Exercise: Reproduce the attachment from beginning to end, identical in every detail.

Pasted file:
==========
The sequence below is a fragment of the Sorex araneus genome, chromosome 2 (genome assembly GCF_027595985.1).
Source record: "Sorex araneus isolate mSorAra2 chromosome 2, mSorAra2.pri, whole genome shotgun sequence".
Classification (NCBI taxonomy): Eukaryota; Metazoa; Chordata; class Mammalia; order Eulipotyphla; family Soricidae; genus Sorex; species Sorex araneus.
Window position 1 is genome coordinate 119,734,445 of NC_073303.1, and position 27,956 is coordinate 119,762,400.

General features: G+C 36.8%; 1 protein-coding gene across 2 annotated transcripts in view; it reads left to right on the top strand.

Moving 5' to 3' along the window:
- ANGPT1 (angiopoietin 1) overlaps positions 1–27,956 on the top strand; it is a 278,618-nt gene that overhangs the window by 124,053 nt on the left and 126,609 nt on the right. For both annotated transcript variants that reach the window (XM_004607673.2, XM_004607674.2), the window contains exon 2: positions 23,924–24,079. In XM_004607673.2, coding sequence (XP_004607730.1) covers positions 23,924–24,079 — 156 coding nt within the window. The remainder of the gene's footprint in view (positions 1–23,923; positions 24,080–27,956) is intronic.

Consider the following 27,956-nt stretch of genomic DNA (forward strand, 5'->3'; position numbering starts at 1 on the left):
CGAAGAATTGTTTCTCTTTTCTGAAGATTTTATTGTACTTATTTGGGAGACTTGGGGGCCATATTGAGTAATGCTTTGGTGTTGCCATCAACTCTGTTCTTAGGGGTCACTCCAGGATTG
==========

The sequence below is a fragment of the Sorex araneus genome, chromosome 2 (genome assembly GCF_027595985.1).
Source record: "Sorex araneus isolate mSorAra2 chromosome 2, mSorAra2.pri, whole genome shotgun sequence".
Classification (NCBI taxonomy): Eukaryota; Metazoa; Chordata; class Mammalia; order Eulipotyphla; family Soricidae; genus Sorex; species Sorex araneus.
Window position 1 is genome coordinate 119,734,445 of NC_073303.1, and position 27,956 is coordinate 119,762,400.

General features: G+C 36.8%; 1 protein-coding gene across 2 annotated transcripts in view; it reads left to right on the top strand.

Moving 5' to 3' along the window:
- ANGPT1 (angiopoietin 1) overlaps positions 1–27,956 on the top strand; it is a 278,618-nt gene that overhangs the window by 124,053 nt on the left and 126,609 nt on the right. For both annotated transcript variants that reach the window (XM_004607673.2, XM_004607674.2), the window contains exon 2: positions 23,924–24,079. In XM_004607673.2, coding sequence (XP_004607730.1) covers positions 23,924–24,079 — 156 coding nt within the window. The remainder of the gene's footprint in view (positions 1–23,923; positions 24,080–27,956) is intronic.

Consider the following 27,956-nt stretch of genomic DNA (forward strand, 5'->3'; position numbering starts at 1 on the left):
CGAAGAATTGTTTCTCTTTTCTGAAGATTTTATTGTACTTATTTGGGAGACTTGGGGGCCATATTGAGTAATGCTTTGGTGTTGCCATCAACTCTGTTCTTAGGGGTCACTCCAGGATTG